Once found the basic components of a chained exception, the search in the knowledge base is done through the following algorithm. At each step, if it doesn't find any results that match the current context error, continue with the next step.

  1. Tries to find a context with the three main elements, Leaf, Root and Business.
  2. If no match is found or doesn't meet the conditions, then try to find a context with the components, Leaf and Root.
  3. Then, it tries to find a context with the components Leaf and Business.
  4. Then tries to find a context with the compoent Leaf.
  5. Then tries to find a context with the compoent Root.
  6. And finally if none of those steps could solve the context, then it resolves with the default context. It is the one with the ID 0 (zero).

Always is verified the expression in CONDITIONS and the availability of the context in runtime (MATCH_AT_RUNTIME='true').

The main idea behind this series of steps is the generalization. Start with a search as specific as possible and go generalizing step by step. For example it is not necessary that all fields match the current situation; so we could take as rule that every chained exception that was originally generated by a is a comunication problem, therefore we would like to address as a server error and suggest to the user to retry again in a few minutes. For this, we should specify a context with only this exception as root(id=3 in the table) and all others learned contexts with as Root should be marked as MATCH_AT_RUNTIME='false' (id=1 and id=2 in the table). The following table illustrates this situation.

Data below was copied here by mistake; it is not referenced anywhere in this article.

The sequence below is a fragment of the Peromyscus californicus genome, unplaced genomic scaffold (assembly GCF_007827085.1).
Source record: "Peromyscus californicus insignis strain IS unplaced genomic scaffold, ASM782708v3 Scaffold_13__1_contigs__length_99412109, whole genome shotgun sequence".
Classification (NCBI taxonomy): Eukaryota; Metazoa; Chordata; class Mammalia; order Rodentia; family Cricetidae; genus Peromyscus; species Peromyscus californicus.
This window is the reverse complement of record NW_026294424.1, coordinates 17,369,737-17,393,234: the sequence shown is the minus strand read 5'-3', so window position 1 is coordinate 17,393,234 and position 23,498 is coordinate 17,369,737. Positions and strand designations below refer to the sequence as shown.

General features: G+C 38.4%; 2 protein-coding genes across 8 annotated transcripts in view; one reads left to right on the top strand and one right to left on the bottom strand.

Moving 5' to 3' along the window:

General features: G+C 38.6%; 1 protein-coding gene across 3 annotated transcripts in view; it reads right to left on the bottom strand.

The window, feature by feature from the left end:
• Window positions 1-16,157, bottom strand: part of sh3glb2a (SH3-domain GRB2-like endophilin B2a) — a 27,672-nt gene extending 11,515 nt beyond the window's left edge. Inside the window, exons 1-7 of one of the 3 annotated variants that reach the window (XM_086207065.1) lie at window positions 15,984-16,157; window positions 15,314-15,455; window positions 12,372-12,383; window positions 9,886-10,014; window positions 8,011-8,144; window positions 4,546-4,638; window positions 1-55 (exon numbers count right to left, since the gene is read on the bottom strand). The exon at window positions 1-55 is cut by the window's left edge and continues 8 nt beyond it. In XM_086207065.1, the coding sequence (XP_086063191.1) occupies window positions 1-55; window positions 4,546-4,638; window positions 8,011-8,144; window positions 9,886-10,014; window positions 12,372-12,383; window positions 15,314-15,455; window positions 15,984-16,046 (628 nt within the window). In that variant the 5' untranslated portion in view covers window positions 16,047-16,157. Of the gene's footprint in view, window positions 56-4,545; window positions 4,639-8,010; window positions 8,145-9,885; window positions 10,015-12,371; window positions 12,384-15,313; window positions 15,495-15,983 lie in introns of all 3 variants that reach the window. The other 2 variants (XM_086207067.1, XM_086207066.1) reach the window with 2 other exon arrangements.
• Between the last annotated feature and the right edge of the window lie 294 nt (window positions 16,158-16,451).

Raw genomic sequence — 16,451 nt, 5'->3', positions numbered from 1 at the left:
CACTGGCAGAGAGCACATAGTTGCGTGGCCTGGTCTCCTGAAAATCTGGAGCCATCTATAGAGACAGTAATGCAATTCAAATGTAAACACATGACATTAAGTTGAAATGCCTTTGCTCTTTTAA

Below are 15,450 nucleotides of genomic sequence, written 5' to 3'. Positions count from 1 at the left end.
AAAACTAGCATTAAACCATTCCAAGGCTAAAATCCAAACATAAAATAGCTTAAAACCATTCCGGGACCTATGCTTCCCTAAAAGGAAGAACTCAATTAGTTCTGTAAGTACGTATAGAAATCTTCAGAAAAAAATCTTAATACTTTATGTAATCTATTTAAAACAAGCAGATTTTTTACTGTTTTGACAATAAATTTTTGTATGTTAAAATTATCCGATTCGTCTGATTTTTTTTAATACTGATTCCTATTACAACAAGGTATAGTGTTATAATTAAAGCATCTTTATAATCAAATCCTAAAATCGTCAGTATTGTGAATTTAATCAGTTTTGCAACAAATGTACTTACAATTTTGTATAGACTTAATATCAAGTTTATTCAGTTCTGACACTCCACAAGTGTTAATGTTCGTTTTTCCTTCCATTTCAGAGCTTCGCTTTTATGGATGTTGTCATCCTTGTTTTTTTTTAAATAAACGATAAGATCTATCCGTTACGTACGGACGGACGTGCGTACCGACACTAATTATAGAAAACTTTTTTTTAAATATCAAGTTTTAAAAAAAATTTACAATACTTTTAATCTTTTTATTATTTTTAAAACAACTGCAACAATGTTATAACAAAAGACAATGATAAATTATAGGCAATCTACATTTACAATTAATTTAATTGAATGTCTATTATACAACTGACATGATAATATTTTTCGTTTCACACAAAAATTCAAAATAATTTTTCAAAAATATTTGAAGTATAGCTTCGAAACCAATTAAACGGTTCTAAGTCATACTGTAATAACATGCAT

Id Leaf Business Root Conditions Match_at_runtime
1 com.myapp.BusinessLogicException com.myapp.MyAppException true false
2 com.myapp.UserInputException - true false
3 - - true true

In future releases of Blunder, we are planning to make this algorithm customizable.

5. Auto learning mode [^]

Blunder has an Auto-learning mode wich can be used to learn the new contexts from the application errors. The idea is to provide a starting point for the developer and functional analyst to verify and establish the general attributes of the learned error.

The auto-learning mode is enabled through the Java system property blunder.autolearning=true. When this property is enabled, Blunder tries to learn the error contexts that aren't in the knowledge base but just in the steps 1 and 2 from the previuos list. To determine whether or not to learn a new context, in addition to checking each of the basic components, play a very important part the result of evaluating the attribute CONDITIONS; because it can detected a Chained Exception with identical components but responding to different conditions of the context. The next table tries to exemplify the cases where it is and where not learned the new context.

In Knowledge base Conditions Match at runtime Should learn?
Yes True Yes/No No
Yes False Yes/No Yes
No - - Yes

This feature is of great help at the moment of detect and classify different error contexts. However, there is always at the discretion of the person responsible for carrying out the project, filter, categorize and placing an appropriate message to each of the cases learned. These attributes depend on a thorough and detailed analysis on the data collected.

The use of auto-learning, must be monitored and supervised, is not recommended to enable it to work on iterations in development as it could detect and learn many errors that arise during the programming of an application and not a final version.